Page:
Now that the front office of MLB has finally stepped up to the plate to help the Florida Marlins find a home in downtown Miami, maybe there's a chance that dream will finally come true. Up until that announcement, the only pitch left to swing at by the team was a landfill site out in godforsaken Hialeah. Although the proposed site is in downtown, it still could be better. Since 2003, I have been pushing for a location that ties in with the "old" Miami Arena. As you can see from the picture above, it is built over the North-South MetroRail line. Center field's wall is hundreds of hotel balconies and the entire stadium is enclosed (not shown: center field stadium seating fronting the hotel parking garage-- the hotel rooms and balconies extend over the stands).
Hey, it's only an idea and, until it becomes reality, it's pretty cheap. As a private/public project, splitting the costs 4 ways between the team, the hotel, the arena, and the county, should make it affordably real. Right now, business models are only split between the team and the county. Of course, a more semi-practical approach, would cover the field with a stretched fabric-- but I would not make any predictions how long that would last during a hurricane. Anyway, I like the enclosed field atrium. That means air-control (not necessarily "air-conditioning") which should make for a far more comfortable experience during the "mean season."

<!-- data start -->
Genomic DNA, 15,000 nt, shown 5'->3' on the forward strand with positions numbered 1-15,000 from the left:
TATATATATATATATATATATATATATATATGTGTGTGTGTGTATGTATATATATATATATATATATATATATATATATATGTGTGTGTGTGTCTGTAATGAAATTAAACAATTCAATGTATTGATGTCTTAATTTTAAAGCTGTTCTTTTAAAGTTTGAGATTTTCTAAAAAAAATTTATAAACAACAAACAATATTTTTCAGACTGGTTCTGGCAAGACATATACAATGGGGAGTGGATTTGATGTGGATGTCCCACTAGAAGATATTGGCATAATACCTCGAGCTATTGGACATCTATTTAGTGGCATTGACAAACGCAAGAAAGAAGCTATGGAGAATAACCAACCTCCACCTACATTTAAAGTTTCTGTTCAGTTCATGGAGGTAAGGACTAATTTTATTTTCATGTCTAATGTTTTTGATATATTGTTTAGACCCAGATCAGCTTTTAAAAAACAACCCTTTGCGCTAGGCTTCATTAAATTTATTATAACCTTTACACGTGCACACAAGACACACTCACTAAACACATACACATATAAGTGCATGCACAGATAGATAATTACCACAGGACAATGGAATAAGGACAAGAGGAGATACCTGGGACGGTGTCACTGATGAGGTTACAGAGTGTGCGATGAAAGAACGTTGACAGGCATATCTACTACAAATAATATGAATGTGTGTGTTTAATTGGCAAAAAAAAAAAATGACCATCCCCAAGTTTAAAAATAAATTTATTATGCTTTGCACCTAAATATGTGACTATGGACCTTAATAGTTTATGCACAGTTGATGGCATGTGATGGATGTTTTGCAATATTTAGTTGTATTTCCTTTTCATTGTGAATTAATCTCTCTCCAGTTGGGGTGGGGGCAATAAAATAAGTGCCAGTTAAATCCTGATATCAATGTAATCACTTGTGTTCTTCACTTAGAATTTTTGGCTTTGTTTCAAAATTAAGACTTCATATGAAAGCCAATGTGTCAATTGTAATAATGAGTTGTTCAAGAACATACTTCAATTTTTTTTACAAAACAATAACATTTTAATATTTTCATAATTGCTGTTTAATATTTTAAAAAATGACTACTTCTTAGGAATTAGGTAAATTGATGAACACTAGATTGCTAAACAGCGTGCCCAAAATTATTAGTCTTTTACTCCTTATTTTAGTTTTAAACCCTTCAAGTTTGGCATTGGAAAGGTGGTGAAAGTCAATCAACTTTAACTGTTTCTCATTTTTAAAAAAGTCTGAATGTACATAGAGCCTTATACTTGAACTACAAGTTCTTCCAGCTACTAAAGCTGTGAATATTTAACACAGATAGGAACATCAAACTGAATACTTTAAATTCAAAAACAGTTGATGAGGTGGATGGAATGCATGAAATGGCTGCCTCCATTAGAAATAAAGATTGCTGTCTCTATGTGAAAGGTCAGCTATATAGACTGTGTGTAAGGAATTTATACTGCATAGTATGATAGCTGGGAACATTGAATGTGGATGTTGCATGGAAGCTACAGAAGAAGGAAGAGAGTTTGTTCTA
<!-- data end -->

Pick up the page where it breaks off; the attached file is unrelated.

Other reasons the concept is worthy:
- It affords multiple use from rock concerts to tractor pulls with weather never becoming a factor,
- It can be used for conventions tied-in with the Miami Arena with extra exhibition space spilling out onto the field,
- It ties in with mass transit and,
- It prepares Miami for being accepted as a future host of the summer Olympics.
Think about it: Miami could schedule simultaneous Olympic events with gymnastics in the Miami Arena, basketball at the American Airlines Arena, baseball at the new downtown stadium, with soccer and track-and-field at the Orange Bowl. Plus, if my other idea became a reality, spectators could walk or take a MetroMover to Bicentennial Park to watch the surfing competition in the 24-hour wave pool off of Biscayne Boulevard (see the earlier blog entry "Miami: Surfing USA?"). Aside from the Orange Bowl, the two arenas, the new baseball stadium and the wave pool are all within walking distance. With a MetroRail line extended a short hop west from downtown to the Orange Bowl, no one would need a car to get anywhere-- and that alone makes this proposal worthy.
UpDate (7/27/08): Glenn Straub, owner of the Miami Arena, announces he will tear it down to build a baseball stadium-- if he can strike a deal with the City of Miami and the Florida Marlins. Part of the deal he wants is to gain title to the Orange Bowl site (now torn down) to build affordable housing. Initial reaction from the Marlins and the city: not interested. Typical. And surprising since at one time the Marlins insisted on a downtown site.